06/13/2011 01:23 pm ET Updated Aug 13, 2011

The Picasso Museum of Barcelona: An Artist's Life

I'm not a big fan of Picasso, I am sorry to say.  But when I found myself in Barcelona recently with my 14-year-old daughter, I felt we had to do something other than shop and eat, something redeeming with our time there. And so we went to the Picasso museum of Barcelona, known in Spanish as the Museo Picasso de Barcelona. I am so glad we did.

What is so cool about the Museo Picasso de Barcelona is that it shows Picasso's progression from a child--his very first paintings! Then, as he began going to school for painting and art, you get to see him develop his skills. And as he goes through each and every phase, you can see the heavy influences of other artists of the time whom he either was hanging out with, studying, or wishing he was hanging out with. What is amazing is how much the first half of his life as a painter barely resembles what you would now consider a "Picasso" at all.  (What you also learn is that at one point or another, almost every artist draws erotic pictures--whether they get found and saved or not.)

If you picture a Picasso in your mind, I'm sure it's very modern, highly graphic, geometric, and well...Picasso-y. But it was a long, convoluted journey for him to get to that place, and THAT is the best lesson of the Picasso museum.

We tend to see talented people and others as "born this way," to quote Lady Gaga. Their genius seems a miracle pulled from thin air, or perhaps computed from a DNA code (pick your religion here). But what you see is that the genius comes out of the journey itself, which is a journey most people never even begin.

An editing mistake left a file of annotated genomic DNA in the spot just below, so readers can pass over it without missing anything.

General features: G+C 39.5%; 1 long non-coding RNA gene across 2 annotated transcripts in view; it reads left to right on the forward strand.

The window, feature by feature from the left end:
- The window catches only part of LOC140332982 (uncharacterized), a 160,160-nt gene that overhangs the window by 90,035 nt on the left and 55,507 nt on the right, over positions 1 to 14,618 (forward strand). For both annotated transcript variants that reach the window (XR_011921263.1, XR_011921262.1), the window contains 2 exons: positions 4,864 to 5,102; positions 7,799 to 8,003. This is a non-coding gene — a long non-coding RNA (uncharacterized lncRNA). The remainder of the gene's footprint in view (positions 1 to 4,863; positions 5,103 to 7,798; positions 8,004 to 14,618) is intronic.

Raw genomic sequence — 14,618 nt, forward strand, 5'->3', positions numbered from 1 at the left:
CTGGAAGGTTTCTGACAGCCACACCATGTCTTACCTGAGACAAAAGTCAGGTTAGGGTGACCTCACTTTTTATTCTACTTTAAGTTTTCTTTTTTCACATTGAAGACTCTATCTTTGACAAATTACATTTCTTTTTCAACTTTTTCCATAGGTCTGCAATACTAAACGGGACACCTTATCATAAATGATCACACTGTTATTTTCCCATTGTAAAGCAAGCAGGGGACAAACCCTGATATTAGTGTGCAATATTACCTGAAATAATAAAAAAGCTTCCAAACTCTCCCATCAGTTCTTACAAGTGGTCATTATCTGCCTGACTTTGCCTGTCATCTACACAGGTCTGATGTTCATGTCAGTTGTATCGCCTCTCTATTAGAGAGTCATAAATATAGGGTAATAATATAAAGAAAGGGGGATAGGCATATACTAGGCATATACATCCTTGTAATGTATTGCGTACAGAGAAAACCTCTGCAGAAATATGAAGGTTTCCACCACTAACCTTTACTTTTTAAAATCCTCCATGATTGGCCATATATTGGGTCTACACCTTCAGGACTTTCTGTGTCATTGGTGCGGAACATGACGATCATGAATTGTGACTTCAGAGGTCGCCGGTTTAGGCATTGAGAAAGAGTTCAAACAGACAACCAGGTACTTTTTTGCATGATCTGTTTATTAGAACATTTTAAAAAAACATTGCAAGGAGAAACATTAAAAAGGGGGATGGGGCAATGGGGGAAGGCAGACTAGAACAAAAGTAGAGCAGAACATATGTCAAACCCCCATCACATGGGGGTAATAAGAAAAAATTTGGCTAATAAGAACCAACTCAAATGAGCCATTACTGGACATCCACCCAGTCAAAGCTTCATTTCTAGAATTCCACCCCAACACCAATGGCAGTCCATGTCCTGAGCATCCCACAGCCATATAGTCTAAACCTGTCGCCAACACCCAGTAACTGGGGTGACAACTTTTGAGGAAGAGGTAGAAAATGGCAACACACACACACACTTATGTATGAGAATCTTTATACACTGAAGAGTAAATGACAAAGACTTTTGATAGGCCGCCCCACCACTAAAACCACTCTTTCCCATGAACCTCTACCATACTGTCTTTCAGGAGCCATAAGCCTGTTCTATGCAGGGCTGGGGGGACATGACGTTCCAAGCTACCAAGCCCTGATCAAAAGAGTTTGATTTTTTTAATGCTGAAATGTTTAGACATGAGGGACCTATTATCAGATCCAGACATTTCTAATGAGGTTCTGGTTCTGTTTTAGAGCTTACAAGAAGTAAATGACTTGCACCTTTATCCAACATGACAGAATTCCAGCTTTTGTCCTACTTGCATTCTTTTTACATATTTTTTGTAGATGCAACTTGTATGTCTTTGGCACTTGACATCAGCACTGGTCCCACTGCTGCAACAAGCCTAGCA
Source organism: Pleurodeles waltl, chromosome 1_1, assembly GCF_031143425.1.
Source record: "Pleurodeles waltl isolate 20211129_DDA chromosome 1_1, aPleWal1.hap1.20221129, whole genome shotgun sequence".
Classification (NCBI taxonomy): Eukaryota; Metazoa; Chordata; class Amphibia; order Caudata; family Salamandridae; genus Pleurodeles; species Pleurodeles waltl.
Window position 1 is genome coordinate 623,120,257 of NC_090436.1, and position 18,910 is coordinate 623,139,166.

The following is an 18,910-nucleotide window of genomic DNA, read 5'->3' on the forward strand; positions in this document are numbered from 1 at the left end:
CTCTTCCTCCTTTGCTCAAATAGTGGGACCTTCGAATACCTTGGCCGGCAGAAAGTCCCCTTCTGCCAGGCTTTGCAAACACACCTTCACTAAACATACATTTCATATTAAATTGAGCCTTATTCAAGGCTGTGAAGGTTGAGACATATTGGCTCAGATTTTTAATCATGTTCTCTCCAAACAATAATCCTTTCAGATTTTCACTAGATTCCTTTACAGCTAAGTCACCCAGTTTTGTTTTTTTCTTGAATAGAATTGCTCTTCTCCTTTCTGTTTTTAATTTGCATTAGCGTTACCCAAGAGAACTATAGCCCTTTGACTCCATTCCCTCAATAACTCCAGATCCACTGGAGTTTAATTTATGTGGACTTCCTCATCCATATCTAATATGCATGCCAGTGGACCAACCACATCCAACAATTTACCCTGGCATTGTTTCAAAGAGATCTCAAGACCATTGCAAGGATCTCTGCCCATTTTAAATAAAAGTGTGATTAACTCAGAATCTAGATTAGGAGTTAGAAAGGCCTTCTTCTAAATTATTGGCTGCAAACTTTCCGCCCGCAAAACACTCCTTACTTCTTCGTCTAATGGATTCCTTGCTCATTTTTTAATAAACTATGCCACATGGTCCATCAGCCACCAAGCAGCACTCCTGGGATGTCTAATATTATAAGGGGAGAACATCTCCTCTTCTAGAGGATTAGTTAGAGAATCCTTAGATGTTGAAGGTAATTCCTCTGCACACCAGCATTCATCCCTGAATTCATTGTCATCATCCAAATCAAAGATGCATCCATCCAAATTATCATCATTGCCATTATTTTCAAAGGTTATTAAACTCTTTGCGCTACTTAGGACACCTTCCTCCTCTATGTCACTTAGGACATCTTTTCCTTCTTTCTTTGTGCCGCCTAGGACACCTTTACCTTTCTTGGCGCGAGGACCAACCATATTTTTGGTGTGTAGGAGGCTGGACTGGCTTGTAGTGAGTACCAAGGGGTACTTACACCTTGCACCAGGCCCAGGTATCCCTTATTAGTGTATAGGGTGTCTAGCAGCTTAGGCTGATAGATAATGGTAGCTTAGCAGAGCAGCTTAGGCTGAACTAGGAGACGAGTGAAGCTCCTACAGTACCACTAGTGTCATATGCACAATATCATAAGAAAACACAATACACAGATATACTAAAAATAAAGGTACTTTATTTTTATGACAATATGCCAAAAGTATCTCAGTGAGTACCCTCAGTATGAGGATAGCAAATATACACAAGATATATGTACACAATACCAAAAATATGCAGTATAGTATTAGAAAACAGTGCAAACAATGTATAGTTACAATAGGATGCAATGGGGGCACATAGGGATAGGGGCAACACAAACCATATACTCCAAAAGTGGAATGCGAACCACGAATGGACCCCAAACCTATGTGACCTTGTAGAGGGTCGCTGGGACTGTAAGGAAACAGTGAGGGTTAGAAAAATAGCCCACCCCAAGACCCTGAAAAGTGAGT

Perhaps we are all born with some sort of genius, which can only be uncovered by pushing boundaries, experimenting with the uncomfortable, breaking the rules, or just plain pushing yourself farther than you thought you could ever go?

Are you awake or asleep in your life? Are you too comfortable? Or worse, are you depressed and trying to ignore it by taking drugs, rather than gouging out the pain (with a paintbrush or a pen)--which is what is required for true healing and truly living an awakened life?

It's a choice we all make every day, to enter into the journey full-force or allow ourselves to be swept along in the sea of sleeping humanity. That is the genius of Picasso and people like him. They show us that there is a reward for pushing those boundaries--even if it's just the pleasure of pushing. While initially the world may ridicule such rebellion, ultimately, the world embraces the truly brave and original (yes, by spending millions and millions of dollars on some paint on a canvas.)

Something tells me we each have a bit of that potential genius in us if we choose it.

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